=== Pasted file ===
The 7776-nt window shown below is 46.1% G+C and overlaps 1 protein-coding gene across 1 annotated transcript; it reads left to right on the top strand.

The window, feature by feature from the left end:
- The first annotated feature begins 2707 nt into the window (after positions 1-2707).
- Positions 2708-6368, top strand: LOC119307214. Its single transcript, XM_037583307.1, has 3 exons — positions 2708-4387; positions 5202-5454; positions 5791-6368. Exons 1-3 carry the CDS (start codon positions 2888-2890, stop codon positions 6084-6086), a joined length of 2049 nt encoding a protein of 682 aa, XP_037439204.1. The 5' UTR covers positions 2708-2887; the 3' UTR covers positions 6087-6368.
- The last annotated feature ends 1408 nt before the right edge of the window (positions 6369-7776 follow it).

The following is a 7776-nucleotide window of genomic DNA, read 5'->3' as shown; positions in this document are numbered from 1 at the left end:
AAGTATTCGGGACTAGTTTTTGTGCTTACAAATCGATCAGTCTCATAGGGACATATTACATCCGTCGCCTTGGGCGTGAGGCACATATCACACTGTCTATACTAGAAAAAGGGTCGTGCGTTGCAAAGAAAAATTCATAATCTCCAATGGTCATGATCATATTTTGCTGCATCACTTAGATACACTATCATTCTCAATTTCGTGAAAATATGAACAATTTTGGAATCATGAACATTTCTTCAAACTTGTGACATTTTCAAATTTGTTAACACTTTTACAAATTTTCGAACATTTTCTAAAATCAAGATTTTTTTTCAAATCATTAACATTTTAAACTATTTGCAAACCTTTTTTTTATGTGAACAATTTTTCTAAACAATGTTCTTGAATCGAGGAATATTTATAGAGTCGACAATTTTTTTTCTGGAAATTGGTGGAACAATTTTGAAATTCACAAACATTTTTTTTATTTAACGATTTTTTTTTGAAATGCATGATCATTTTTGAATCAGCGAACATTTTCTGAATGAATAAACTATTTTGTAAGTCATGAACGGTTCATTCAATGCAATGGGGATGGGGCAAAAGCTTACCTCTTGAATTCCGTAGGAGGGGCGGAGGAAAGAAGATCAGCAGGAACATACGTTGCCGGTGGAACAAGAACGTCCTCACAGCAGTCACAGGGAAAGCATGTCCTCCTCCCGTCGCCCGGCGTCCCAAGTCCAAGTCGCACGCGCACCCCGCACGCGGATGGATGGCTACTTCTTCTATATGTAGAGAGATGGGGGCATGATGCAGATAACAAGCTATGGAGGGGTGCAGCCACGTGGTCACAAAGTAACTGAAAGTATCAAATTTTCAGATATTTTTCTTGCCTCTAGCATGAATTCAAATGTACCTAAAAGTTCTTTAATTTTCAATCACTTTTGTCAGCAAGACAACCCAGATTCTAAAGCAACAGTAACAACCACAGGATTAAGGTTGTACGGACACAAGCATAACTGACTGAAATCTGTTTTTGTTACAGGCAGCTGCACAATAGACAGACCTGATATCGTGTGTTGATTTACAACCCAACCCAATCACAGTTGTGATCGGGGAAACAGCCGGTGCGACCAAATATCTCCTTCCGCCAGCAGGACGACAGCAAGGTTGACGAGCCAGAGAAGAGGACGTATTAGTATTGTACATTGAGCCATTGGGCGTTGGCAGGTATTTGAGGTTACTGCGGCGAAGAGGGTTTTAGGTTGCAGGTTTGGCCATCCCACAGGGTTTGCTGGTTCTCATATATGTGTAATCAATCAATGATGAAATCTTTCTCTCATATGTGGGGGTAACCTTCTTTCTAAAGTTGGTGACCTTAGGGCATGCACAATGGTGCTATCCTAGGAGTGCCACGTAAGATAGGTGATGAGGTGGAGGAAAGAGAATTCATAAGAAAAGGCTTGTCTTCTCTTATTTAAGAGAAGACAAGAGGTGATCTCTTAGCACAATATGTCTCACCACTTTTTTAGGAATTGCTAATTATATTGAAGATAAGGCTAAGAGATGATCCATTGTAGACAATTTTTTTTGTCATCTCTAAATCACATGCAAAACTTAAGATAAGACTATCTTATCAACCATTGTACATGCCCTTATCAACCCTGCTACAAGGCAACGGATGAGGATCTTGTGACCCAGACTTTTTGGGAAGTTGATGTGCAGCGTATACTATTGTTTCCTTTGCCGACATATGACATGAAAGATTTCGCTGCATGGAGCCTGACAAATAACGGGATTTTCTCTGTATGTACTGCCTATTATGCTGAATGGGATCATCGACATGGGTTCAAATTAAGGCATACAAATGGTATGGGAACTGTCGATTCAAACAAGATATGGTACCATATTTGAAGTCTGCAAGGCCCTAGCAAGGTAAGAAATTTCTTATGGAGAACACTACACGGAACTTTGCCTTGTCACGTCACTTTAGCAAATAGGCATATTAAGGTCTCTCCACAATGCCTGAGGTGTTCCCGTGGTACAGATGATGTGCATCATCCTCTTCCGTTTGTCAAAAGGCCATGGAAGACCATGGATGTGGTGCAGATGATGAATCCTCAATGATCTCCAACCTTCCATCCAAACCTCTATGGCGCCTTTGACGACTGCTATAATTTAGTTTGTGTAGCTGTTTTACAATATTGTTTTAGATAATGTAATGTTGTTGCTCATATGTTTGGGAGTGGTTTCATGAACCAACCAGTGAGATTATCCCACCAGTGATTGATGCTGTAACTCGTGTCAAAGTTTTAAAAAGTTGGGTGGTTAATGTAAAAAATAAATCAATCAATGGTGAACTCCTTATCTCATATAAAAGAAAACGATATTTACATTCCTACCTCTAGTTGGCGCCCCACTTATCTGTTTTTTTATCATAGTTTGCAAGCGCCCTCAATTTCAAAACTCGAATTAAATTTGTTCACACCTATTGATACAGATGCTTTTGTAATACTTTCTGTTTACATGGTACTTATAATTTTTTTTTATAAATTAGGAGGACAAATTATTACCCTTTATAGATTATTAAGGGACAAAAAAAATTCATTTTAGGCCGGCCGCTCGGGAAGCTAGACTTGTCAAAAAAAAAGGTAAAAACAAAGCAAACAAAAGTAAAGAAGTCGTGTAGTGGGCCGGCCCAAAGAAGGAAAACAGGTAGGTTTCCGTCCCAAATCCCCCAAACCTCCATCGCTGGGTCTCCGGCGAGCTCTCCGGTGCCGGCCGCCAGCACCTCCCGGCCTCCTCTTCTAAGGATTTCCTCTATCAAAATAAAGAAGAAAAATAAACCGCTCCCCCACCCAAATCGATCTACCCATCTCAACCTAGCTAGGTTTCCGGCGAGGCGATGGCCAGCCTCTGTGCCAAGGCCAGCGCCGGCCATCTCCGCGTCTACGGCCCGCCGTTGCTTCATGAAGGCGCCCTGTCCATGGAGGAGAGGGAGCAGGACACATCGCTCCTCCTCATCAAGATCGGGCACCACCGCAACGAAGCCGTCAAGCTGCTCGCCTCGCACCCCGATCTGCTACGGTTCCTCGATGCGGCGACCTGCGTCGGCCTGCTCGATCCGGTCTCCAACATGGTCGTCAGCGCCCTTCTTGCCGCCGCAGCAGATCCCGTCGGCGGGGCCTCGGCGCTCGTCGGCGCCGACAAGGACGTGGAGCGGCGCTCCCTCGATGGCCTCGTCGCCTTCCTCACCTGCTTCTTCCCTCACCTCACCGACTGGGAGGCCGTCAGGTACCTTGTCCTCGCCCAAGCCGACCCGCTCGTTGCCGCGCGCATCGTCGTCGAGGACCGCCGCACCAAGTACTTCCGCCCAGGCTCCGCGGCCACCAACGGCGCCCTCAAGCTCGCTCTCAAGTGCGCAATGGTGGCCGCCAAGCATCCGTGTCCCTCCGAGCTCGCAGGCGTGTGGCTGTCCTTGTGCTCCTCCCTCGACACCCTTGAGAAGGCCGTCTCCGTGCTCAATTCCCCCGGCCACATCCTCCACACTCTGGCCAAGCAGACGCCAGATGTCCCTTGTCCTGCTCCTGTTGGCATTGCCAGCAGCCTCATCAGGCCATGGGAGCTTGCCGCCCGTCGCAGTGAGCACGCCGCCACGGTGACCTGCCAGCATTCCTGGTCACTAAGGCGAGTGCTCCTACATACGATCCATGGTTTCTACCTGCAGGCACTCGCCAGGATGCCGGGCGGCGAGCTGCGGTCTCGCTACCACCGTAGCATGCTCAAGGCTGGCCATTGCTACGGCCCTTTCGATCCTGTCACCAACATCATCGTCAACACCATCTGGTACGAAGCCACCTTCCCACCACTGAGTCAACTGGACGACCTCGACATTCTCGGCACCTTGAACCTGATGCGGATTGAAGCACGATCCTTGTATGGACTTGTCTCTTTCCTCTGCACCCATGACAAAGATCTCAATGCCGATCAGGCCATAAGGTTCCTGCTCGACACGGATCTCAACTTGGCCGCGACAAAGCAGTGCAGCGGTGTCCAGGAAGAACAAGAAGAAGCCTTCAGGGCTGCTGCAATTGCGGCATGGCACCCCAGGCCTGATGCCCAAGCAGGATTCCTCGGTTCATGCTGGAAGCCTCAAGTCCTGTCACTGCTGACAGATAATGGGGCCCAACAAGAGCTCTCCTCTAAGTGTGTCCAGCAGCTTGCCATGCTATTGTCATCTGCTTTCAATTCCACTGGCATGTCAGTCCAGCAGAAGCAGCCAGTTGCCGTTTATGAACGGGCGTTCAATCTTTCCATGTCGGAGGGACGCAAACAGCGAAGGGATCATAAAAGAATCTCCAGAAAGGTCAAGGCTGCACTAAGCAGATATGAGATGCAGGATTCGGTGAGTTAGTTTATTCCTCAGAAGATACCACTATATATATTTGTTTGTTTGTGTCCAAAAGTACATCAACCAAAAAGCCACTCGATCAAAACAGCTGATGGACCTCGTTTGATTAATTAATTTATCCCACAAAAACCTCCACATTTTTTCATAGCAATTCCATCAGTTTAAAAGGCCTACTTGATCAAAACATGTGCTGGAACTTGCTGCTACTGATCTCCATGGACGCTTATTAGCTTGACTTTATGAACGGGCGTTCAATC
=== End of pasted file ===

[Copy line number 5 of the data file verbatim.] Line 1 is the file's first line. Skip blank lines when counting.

- The last annotated feature ends 1408 nt before the right edge of the window (positions 6369-7776 follow it).